Guide to Ethics

Version 1. January 13, 2022

The first key component of ethics in physics is telling the truth, which includes documenting and sharing research results and avoiding fabrication, falsification, and plagiarism. The second key component of ethics is treating people well, which includes establishing fair and respectful relationships with colleagues, subordinates, and students that avoid abuse of power and explicit and

(APS Guidelines on Ethics). A third key component of ethics in physics is considering and engaging with the impact of physics on society. This section addresses how to (1) support a culture of ethical behavior in your department, (2) support a culture of ethical teaching and learning and include ethics in your curriculum, (3) support a culture of ethical research in your department, and (4) consider creating formal departmental ethics guidelines. Many aspects of how to treat people in your program well are discussed further in the sections on Departmental Culture and Climate; Equity, Diversity, and Inclusion; and How to Be an Effective Chair. For more on ethical teaching practices, see the section on Implementing Research-Based Instructional Practices. Attention to safety is also part of scientific ethics. For more on laboratory safety, see the section on Instructional Laboratories and Experimental Skills.

Benefits

Ethics is a cornerstone of effective scientific practice and a productive and inclusive society. Ensuring that all physicists behave ethically maintains the integrity of physics as a discipline and supports public trust in physics and in science as a whole. Explicitly addressing ethics in your department can help ensure that your department is a welcoming place where everyone treats others appropriately, is supported in doing high-quality work, and acts as a responsible member of the physics community.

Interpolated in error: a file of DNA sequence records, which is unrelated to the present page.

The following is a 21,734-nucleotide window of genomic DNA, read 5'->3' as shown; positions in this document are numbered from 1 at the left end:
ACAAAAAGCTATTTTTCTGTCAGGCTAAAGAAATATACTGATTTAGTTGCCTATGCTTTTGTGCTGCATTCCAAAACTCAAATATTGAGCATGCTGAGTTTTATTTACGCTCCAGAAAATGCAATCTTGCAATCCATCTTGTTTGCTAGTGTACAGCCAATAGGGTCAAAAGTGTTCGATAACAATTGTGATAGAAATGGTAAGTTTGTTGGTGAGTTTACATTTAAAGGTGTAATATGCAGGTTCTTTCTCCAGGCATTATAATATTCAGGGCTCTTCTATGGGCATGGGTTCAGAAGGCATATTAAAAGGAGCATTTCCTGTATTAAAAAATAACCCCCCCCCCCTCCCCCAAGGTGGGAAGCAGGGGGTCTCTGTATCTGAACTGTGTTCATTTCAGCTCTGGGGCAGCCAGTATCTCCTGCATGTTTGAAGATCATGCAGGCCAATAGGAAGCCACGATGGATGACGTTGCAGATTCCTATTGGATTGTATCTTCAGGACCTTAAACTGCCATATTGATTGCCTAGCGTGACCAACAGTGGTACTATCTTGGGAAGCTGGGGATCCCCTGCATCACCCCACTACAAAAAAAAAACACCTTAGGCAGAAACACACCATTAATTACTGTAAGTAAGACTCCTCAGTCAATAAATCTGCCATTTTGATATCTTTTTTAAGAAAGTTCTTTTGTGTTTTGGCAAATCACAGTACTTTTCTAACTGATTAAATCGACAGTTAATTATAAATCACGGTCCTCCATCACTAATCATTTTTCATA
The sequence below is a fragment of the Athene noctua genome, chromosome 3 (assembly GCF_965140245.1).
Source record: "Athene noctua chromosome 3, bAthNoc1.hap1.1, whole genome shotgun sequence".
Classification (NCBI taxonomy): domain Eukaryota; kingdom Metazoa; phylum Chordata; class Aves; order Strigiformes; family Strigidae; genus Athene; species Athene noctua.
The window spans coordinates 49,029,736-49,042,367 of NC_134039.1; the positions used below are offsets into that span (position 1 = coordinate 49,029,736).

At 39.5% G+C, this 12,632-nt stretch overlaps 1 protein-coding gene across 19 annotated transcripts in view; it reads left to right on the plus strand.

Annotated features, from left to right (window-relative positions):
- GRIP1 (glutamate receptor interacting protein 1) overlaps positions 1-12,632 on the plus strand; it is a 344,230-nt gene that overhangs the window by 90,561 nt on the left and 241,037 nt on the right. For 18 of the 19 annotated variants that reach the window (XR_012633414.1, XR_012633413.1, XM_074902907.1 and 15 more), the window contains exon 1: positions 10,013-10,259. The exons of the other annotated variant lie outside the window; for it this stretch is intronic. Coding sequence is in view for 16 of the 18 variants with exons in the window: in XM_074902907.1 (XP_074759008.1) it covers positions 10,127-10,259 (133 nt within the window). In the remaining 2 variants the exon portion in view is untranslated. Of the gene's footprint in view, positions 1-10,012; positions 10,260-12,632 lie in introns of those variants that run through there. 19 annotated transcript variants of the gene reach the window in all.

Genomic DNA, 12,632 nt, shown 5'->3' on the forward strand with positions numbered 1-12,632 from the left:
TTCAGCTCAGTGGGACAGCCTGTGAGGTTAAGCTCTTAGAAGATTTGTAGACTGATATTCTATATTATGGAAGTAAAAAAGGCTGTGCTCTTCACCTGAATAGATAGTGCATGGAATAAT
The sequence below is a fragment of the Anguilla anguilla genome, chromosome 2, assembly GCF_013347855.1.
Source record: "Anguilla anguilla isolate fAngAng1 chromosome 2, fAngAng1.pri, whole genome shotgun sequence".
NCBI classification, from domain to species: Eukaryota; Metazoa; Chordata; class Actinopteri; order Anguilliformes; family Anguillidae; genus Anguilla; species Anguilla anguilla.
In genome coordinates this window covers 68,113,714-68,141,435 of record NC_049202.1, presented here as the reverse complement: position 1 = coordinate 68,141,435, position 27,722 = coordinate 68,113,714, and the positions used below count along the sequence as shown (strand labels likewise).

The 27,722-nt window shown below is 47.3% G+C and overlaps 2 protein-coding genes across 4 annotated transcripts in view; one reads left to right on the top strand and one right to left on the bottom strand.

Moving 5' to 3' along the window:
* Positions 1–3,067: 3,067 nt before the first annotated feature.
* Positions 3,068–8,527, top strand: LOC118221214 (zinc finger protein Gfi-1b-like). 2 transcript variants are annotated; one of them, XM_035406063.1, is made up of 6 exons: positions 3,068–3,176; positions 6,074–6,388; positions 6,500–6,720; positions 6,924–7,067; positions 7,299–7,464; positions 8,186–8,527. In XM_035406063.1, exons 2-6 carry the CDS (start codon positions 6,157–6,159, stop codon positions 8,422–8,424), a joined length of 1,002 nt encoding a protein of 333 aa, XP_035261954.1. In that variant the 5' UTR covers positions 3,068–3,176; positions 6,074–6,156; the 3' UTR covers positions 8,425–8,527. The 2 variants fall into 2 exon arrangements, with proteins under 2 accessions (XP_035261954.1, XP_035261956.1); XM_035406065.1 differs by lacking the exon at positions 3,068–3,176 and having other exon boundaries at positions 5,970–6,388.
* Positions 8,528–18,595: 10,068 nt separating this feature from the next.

Effective Practices

  1. Support a culture of ethical behavior in your department

  2. Support a culture of ethical teaching and learning and include ethics in your curriculum

  3. Support a culture of ethical research in your department

  4. Consider creating formal departmental ethics guidelines

Programmatic Assessments

The Cycle of Reflection and Action

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This material is based upon work supported by the National Science Foundation under Grant Nos. 1738311, 1747563, and 1821372. Any opinions, findings, and conclusions or recommendations expressed in this material are those of the author(s) and do not necessarily reflect the views of the National Science Foundation.

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